Ok, so continuing with my experiments on pixel art I’ve done a small animated sprite of Shantae, the main character of the Shantae franchise by WayForward.
Shantae started as GBC game and later got a sequel for DSi/eShop. There’s a third installment coming out on the 3DS later this year and also an AMAZING kickstarter campaign for a HD Shantae game that will be released on PC and all home consoles. I truly encourage you to check it out and support the game. There’s a lot of goodies for KS and Paypal backers! There’s only 12 hours left before the campaign ends but they’ll keep receiving contributions/preorders through Paypal for a few more months.
Anyway, here’s the sprite:
Although it was a bit rushed I’m happy with the result.
I did this sprite while watching Wayforward’s TwitchTV stream (live campaign countdown while they play games! They are still streaming so join them if you have the chance!)
So it’s been a while since the last time I did pixel art for a game or project (or just for the fun of it).
When I was younger I worked alone in almost every game project or demo/prototype I developed, so I was not only the coder but the artist as well. And while it was not Paul Robertson-or-Johan Vinet level, my art was definitely not cringe material.
Then I started working with other people (real artists, which is great) so for the past 5 years or so I’ve had no need to make art for a game beyond REEEALLY rough concept art or placeholders.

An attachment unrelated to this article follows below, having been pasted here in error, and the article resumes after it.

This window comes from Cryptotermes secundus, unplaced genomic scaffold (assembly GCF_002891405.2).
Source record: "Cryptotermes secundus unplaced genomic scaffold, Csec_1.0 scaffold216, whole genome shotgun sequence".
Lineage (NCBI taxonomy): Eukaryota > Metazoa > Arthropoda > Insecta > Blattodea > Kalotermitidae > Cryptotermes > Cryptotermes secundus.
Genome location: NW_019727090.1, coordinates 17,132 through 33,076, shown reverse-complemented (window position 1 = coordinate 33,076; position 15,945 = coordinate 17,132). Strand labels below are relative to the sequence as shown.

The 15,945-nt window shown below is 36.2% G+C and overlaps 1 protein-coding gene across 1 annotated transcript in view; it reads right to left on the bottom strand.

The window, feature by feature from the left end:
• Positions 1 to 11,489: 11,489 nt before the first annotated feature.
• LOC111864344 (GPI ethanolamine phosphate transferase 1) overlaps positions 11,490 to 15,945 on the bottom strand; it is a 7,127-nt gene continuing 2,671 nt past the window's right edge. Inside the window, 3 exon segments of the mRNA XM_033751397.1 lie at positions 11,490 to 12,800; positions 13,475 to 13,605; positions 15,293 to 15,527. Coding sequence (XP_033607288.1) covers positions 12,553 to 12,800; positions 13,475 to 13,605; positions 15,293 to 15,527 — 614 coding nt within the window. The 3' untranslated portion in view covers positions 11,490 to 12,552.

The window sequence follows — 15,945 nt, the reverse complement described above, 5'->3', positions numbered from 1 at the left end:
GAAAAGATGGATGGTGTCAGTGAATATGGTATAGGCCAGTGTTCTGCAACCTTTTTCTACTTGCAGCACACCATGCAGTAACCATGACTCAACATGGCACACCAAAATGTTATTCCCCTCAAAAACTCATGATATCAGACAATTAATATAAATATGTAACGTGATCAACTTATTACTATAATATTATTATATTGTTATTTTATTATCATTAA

Since now I’m working again in my own games and ideas I’ll be probably dusting off my art skills. I’m trying to get real artist to work on my most ambitious projects but there will always be a few game ideas I’ll most likely develop completely by myself.
So yesterday night I was thinking about a game I’m working on… and as a sort of exercise I decided to draw and animate something for it.
In this game whenever the player gathers a certain amount of diamonds, a treasure box appears from the ground as a reward. So this is how I pictured the box appearing:
A treasure chest is born
Although it’s not perfect I’m really happy with the result. I wanted a bouncy blob jumping out of the ground and shaping itself into a treasure chest. As I was animating the sequence I decided to make the blob split in two and then merge back into the complete thing. The idea later evolved into making one of the parts become the lock and fall in place just as the rest of the chest “solidifies”.
This animation will probably not appear in THIS game (as I’m trying to get real artists to do the graphics for it) but I’ll definitely use it in a future. Treasure boxes are a common thing in the kind of games I like to make.
PhoneGap allows you to create apps for a wide range of devices from a single web-based (HTML+CSS+JS) project. Once you code your content in web format (a HTML5 game for instance) PhoneGap creates an app out of it. How is that done? Well, PhoneGap makes a project for your target platform that consists of a native app that launches a webview and loads your web-content there, providing also a JS bridge to some device-specific features (GPS, accelerometers, gallery, etc) creating what’s essentially called a “hybrid” app.